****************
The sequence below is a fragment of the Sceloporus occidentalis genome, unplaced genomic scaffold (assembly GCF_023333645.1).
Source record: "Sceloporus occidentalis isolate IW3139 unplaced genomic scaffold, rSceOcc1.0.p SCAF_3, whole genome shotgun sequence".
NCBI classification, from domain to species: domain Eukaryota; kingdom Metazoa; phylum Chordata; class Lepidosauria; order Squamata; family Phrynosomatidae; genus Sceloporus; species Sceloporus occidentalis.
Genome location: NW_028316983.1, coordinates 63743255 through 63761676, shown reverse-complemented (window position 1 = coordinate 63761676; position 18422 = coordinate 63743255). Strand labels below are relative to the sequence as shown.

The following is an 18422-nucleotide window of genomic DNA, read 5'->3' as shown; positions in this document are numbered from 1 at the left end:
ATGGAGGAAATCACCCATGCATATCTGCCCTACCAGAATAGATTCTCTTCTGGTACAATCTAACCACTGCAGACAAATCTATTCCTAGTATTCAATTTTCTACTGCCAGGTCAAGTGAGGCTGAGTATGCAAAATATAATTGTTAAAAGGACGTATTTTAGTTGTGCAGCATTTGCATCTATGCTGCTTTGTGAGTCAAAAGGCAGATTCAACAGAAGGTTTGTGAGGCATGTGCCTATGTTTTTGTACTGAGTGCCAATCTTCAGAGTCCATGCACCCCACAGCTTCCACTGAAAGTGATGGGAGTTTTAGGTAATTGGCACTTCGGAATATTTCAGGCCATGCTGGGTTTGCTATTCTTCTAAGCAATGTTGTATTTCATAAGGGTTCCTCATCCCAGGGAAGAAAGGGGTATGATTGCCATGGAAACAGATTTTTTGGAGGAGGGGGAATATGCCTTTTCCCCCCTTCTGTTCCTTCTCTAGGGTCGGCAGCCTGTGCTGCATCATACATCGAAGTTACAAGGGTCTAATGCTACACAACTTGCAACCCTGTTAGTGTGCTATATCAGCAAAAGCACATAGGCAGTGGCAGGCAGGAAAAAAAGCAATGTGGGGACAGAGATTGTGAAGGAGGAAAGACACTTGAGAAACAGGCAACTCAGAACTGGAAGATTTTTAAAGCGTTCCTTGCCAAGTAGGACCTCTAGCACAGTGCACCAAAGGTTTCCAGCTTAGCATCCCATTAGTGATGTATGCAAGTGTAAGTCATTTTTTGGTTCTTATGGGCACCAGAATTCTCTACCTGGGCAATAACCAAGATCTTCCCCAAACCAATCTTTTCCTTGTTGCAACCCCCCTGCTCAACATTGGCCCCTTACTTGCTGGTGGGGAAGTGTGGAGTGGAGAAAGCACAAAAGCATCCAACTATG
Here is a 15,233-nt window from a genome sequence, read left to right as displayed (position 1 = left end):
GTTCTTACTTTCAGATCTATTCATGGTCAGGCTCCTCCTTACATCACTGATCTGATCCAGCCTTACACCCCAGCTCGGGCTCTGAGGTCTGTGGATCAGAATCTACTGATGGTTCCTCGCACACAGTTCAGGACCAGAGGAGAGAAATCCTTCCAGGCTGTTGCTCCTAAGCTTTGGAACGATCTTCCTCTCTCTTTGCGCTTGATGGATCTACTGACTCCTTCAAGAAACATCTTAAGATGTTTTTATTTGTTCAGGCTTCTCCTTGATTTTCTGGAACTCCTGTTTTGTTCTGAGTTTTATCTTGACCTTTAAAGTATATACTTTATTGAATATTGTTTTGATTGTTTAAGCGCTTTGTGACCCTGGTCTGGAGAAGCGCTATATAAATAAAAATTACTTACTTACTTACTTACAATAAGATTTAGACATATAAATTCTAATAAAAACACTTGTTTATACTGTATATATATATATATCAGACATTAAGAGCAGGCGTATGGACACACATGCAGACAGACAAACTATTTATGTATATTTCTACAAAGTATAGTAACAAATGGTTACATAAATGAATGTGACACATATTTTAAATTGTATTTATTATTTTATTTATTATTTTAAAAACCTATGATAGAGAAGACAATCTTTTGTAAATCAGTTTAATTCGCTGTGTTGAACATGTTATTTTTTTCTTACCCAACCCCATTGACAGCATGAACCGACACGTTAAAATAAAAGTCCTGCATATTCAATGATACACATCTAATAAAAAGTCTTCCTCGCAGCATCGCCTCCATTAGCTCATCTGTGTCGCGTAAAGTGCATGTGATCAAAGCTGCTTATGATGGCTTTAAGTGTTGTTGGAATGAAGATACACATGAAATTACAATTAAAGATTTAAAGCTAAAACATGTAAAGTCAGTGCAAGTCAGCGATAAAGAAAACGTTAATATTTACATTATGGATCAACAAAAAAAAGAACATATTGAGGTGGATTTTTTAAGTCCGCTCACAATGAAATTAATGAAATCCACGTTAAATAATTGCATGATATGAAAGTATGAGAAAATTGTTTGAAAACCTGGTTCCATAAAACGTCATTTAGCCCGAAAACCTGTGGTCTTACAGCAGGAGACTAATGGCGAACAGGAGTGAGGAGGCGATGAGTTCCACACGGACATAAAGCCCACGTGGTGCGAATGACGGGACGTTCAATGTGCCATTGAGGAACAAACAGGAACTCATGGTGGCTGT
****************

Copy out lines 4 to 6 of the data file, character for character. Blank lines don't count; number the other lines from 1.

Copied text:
Genome location: NW_028316983.1, coordinates 63743255 through 63761676, shown reverse-complemented (window position 1 = coordinate 63761676; position 18422 = coordinate 63743255). Strand labels below are relative to the sequence as shown.

The following is an 18422-nucleotide window of genomic DNA, read 5'->3' as shown; positions in this document are numbered from 1 at the left end:
ATGGAGGAAATCACCCATGCATATCTGCCCTACCAGAATAGATTCTCTTCTGGTACAATCTAACCACTGCAGACAAATCTATTCCTAGTATTCAATTTTCTACTGCCAGGTCAAGTGAGGCTGAGTATGCAAAATATAATTGTTAAAAGGACGTATTTTAGTTGTGCAGCATTTGCATCTATGCTGCTTTGTGAGTCAAAAGGCAGATTCAACAGAAGGTTTGTGAGGCATGTGCCTATGTTTTTGTACTGAGTGCCAATCTTCAGAGTCCATGCACCCCACAGCTTCCACTGAAAGTGATGGGAGTTTTAGGTAATTGGCACTTCGGAATATTTCAGGCCATGCTGGGTTTGCTATTCTTCTAAGCAATGTTGTATTTCATAAGGGTTCCTCATCCCAGGGAAGAAAGGGGTATGATTGCCATGGAAACAGATTTTTTGGAGGAGGGGGAATATGCCTTTTCCCCCCTTCTGTTCCTTCTCTAGGGTCGGCAGCCTGTGCTGCATCATACATCGAAGTTACAAGGGTCTAATGCTACACAACTTGCAACCCTGTTAGTGTGCTATATCAGCAAAAGCACATAGGCAGTGGCAGGCAGGAAAAAAAGCAATGTGGGGACAGAGATTGTGAAGGAGGAAAGACACTTGAGAAACAGGCAACTCAGAACTGGAAGATTTTTAAAGCGTTCCTTGCCAAGTAGGACCTCTAGCACAGTGCACCAAAGGTTTCCAGCTTAGCATCCCATTAGTGATGTATGCAAGTGTAAGTCATTTTTTGGTTCTTATGGGCACCAGAATTCTCTACCTGGGCAATAACCAAGATCTTCCCCAAACCAATCTTTTCCTTGTTGCAACCCCCCTGCTCAACATTGGCCCCTTACTTGCTGGTGGGGAAGTGTGGAGTGGAGAAAGCACAAAAGCATCCAACTATG